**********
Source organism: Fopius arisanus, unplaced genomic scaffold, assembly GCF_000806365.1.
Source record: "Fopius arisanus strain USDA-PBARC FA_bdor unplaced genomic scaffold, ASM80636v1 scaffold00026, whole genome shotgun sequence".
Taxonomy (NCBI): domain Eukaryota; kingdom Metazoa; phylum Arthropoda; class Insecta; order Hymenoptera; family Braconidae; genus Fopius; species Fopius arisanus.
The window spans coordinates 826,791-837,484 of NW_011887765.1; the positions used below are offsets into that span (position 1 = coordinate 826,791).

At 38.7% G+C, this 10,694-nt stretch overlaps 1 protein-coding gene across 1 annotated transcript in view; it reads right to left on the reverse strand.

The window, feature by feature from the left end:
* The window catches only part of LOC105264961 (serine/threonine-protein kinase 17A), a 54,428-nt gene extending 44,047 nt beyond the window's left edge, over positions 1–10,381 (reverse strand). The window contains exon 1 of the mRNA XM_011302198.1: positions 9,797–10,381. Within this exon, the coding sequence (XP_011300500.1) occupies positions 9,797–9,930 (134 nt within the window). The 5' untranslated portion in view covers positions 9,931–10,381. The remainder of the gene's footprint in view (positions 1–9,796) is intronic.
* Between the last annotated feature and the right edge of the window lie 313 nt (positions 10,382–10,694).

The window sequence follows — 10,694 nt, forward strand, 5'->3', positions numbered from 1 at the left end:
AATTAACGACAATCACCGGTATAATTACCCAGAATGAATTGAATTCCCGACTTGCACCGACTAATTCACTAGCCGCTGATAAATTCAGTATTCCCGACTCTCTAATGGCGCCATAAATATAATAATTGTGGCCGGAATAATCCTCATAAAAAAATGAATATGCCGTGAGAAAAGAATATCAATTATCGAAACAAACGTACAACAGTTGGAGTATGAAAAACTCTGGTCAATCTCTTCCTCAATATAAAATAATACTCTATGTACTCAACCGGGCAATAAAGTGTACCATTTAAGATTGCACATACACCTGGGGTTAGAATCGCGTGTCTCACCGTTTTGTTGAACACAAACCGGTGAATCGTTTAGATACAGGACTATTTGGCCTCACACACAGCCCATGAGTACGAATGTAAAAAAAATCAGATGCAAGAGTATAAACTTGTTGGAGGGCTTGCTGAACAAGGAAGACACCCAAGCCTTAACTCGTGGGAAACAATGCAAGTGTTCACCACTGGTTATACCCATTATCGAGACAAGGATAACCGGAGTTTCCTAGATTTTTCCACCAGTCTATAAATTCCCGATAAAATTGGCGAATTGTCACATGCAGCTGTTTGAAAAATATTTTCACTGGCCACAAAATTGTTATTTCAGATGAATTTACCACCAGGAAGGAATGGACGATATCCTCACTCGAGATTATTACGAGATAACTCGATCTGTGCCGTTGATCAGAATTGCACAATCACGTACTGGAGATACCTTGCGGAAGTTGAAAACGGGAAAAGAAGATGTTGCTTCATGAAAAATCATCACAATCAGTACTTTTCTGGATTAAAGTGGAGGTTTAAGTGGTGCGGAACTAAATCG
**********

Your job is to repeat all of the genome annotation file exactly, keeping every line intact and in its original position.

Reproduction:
Source organism: Fopius arisanus, unplaced genomic scaffold, assembly GCF_000806365.1.
Source record: "Fopius arisanus strain USDA-PBARC FA_bdor unplaced genomic scaffold, ASM80636v1 scaffold00026, whole genome shotgun sequence".
Taxonomy (NCBI): domain Eukaryota; kingdom Metazoa; phylum Arthropoda; class Insecta; order Hymenoptera; family Braconidae; genus Fopius; species Fopius arisanus.
The window spans coordinates 826,791-837,484 of NW_011887765.1; the positions used below are offsets into that span (position 1 = coordinate 826,791).

At 38.7% G+C, this 10,694-nt stretch overlaps 1 protein-coding gene across 1 annotated transcript in view; it reads right to left on the reverse strand.

The window, feature by feature from the left end:
* The window catches only part of LOC105264961 (serine/threonine-protein kinase 17A), a 54,428-nt gene extending 44,047 nt beyond the window's left edge, over positions 1–10,381 (reverse strand). The window contains exon 1 of the mRNA XM_011302198.1: positions 9,797–10,381. Within this exon, the coding sequence (XP_011300500.1) occupies positions 9,797–9,930 (134 nt within the window). The 5' untranslated portion in view covers positions 9,931–10,381. The remainder of the gene's footprint in view (positions 1–9,796) is intronic.
* Between the last annotated feature and the right edge of the window lie 313 nt (positions 10,382–10,694).

The window sequence follows — 10,694 nt, forward strand, 5'->3', positions numbered from 1 at the left end:
AATTAACGACAATCACCGGTATAATTACCCAGAATGAATTGAATTCCCGACTTGCACCGACTAATTCACTAGCCGCTGATAAATTCAGTATTCCCGACTCTCTAATGGCGCCATAAATATAATAATTGTGGCCGGAATAATCCTCATAAAAAAATGAATATGCCGTGAGAAAAGAATATCAATTATCGAAACAAACGTACAACAGTTGGAGTATGAAAAACTCTGGTCAATCTCTTCCTCAATATAAAATAATACTCTATGTACTCAACCGGGCAATAAAGTGTACCATTTAAGATTGCACATACACCTGGGGTTAGAATCGCGTGTCTCACCGTTTTGTTGAACACAAACCGGTGAATCGTTTAGATACAGGACTATTTGGCCTCACACACAGCCCATGAGTACGAATGTAAAAAAAATCAGATGCAAGAGTATAAACTTGTTGGAGGGCTTGCTGAACAAGGAAGACACCCAAGCCTTAACTCGTGGGAAACAATGCAAGTGTTCACCACTGGTTATACCCATTATCGAGACAAGGATAACCGGAGTTTCCTAGATTTTTCCACCAGTCTATAAATTCCCGATAAAATTGGCGAATTGTCACATGCAGCTGTTTGAAAAATATTTTCACTGGCCACAAAATTGTTATTTCAGATGAATTTACCACCAGGAAGGAATGGACGATATCCTCACTCGAGATTATTACGAGATAACTCGATCTGTGCCGTTGATCAGAATTGCACAATCACGTACTGGAGATACCTTGCGGAAGTTGAAAACGGGAAAAGAAGATGTTGCTTCATGAAAAATCATCACAATCAGTACTTTTCTGGATTAAAGTGGAGGTTTAAGTGGTGCGGAACTAAATCG